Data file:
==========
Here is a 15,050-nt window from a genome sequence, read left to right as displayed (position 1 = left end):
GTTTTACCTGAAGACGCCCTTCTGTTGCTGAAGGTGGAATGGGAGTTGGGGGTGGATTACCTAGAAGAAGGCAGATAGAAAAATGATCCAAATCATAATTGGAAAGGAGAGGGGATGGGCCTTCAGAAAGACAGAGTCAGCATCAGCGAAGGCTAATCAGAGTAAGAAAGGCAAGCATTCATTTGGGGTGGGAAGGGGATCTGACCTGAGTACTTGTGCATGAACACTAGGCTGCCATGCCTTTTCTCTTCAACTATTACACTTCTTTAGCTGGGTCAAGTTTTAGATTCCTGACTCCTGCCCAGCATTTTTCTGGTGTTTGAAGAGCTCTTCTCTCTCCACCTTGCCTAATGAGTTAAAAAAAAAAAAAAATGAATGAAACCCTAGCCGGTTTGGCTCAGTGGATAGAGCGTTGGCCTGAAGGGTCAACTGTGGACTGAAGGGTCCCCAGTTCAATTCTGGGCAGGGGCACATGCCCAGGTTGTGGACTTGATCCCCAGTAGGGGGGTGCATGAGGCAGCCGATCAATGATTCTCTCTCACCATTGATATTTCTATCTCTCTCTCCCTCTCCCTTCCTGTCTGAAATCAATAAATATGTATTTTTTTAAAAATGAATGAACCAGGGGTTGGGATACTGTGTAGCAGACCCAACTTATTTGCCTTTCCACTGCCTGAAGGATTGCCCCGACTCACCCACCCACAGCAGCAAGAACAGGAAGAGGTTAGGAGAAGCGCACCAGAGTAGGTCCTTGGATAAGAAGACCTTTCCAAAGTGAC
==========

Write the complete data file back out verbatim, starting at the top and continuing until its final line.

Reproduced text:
Here is a 15,050-nt window from a genome sequence, read left to right as displayed (position 1 = left end):
GTTTTACCTGAAGACGCCCTTCTGTTGCTGAAGGTGGAATGGGAGTTGGGGGTGGATTACCTAGAAGAAGGCAGATAGAAAAATGATCCAAATCATAATTGGAAAGGAGAGGGGATGGGCCTTCAGAAAGACAGAGTCAGCATCAGCGAAGGCTAATCAGAGTAAGAAAGGCAAGCATTCATTTGGGGTGGGAAGGGGATCTGACCTGAGTACTTGTGCATGAACACTAGGCTGCCATGCCTTTTCTCTTCAACTATTACACTTCTTTAGCTGGGTCAAGTTTTAGATTCCTGACTCCTGCCCAGCATTTTTCTGGTGTTTGAAGAGCTCTTCTCTCTCCACCTTGCCTAATGAGTTAAAAAAAAAAAAAAATGAATGAAACCCTAGCCGGTTTGGCTCAGTGGATAGAGCGTTGGCCTGAAGGGTCAACTGTGGACTGAAGGGTCCCCAGTTCAATTCTGGGCAGGGGCACATGCCCAGGTTGTGGACTTGATCCCCAGTAGGGGGGTGCATGAGGCAGCCGATCAATGATTCTCTCTCACCATTGATATTTCTATCTCTCTCTCCCTCTCCCTTCCTGTCTGAAATCAATAAATATGTATTTTTTTAAAAATGAATGAACCAGGGGTTGGGATACTGTGTAGCAGACCCAACTTATTTGCCTTTCCACTGCCTGAAGGATTGCCCCGACTCACCCACCCACAGCAGCAAGAACAGGAAGAGGTTAGGAGAAGCGCACCAGAGTAGGTCCTTGGATAAGAAGACCTTTCCAAAGTGAC